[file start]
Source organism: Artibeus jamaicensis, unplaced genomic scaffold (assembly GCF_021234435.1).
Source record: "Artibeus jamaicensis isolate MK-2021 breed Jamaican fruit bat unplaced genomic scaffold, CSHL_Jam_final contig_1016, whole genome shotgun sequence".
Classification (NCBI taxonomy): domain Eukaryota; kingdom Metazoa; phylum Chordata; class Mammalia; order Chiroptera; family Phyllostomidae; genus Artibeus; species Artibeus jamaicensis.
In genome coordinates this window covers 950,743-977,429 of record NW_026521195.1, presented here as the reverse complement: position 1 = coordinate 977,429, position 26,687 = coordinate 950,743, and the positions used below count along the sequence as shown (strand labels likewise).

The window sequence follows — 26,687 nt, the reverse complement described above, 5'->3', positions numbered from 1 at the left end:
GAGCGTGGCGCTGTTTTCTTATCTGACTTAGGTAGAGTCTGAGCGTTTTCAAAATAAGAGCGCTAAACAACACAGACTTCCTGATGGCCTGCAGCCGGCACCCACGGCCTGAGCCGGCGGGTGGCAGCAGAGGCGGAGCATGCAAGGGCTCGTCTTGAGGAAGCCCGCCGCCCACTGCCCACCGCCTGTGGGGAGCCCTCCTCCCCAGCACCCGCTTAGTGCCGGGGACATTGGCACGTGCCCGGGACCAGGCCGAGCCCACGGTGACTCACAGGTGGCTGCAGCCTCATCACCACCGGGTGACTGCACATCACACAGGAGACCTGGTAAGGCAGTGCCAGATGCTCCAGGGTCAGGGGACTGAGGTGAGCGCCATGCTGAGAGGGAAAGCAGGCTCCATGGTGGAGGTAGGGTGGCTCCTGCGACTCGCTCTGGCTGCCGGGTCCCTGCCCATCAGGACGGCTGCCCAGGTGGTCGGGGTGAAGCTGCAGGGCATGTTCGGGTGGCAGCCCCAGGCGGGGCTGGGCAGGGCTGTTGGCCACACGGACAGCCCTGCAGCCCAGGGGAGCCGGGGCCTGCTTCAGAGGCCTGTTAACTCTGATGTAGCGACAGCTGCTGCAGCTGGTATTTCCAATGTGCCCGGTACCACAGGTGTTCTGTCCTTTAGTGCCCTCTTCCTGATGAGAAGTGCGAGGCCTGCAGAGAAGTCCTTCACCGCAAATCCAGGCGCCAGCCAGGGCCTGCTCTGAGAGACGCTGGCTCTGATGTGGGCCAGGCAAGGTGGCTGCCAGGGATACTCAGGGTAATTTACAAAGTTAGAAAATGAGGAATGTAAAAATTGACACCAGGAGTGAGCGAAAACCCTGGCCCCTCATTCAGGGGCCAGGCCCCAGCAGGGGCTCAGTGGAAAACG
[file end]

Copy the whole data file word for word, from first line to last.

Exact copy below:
Source organism: Artibeus jamaicensis, unplaced genomic scaffold (assembly GCF_021234435.1).
Source record: "Artibeus jamaicensis isolate MK-2021 breed Jamaican fruit bat unplaced genomic scaffold, CSHL_Jam_final contig_1016, whole genome shotgun sequence".
Classification (NCBI taxonomy): domain Eukaryota; kingdom Metazoa; phylum Chordata; class Mammalia; order Chiroptera; family Phyllostomidae; genus Artibeus; species Artibeus jamaicensis.
In genome coordinates this window covers 950,743-977,429 of record NW_026521195.1, presented here as the reverse complement: position 1 = coordinate 977,429, position 26,687 = coordinate 950,743, and the positions used below count along the sequence as shown (strand labels likewise).

The window sequence follows — 26,687 nt, the reverse complement described above, 5'->3', positions numbered from 1 at the left end:
GAGCGTGGCGCTGTTTTCTTATCTGACTTAGGTAGAGTCTGAGCGTTTTCAAAATAAGAGCGCTAAACAACACAGACTTCCTGATGGCCTGCAGCCGGCACCCACGGCCTGAGCCGGCGGGTGGCAGCAGAGGCGGAGCATGCAAGGGCTCGTCTTGAGGAAGCCCGCCGCCCACTGCCCACCGCCTGTGGGGAGCCCTCCTCCCCAGCACCCGCTTAGTGCCGGGGACATTGGCACGTGCCCGGGACCAGGCCGAGCCCACGGTGACTCACAGGTGGCTGCAGCCTCATCACCACCGGGTGACTGCACATCACACAGGAGACCTGGTAAGGCAGTGCCAGATGCTCCAGGGTCAGGGGACTGAGGTGAGCGCCATGCTGAGAGGGAAAGCAGGCTCCATGGTGGAGGTAGGGTGGCTCCTGCGACTCGCTCTGGCTGCCGGGTCCCTGCCCATCAGGACGGCTGCCCAGGTGGTCGGGGTGAAGCTGCAGGGCATGTTCGGGTGGCAGCCCCAGGCGGGGCTGGGCAGGGCTGTTGGCCACACGGACAGCCCTGCAGCCCAGGGGAGCCGGGGCCTGCTTCAGAGGCCTGTTAACTCTGATGTAGCGACAGCTGCTGCAGCTGGTATTTCCAATGTGCCCGGTACCACAGGTGTTCTGTCCTTTAGTGCCCTCTTCCTGATGAGAAGTGCGAGGCCTGCAGAGAAGTCCTTCACCGCAAATCCAGGCGCCAGCCAGGGCCTGCTCTGAGAGACGCTGGCTCTGATGTGGGCCAGGCAAGGTGGCTGCCAGGGATACTCAGGGTAATTTACAAAGTTAGAAAATGAGGAATGTAAAAATTGACACCAGGAGTGAGCGAAAACCCTGGCCCCTCATTCAGGGGCCAGGCCCCAGCAGGGGCTCAGTGGAAAACG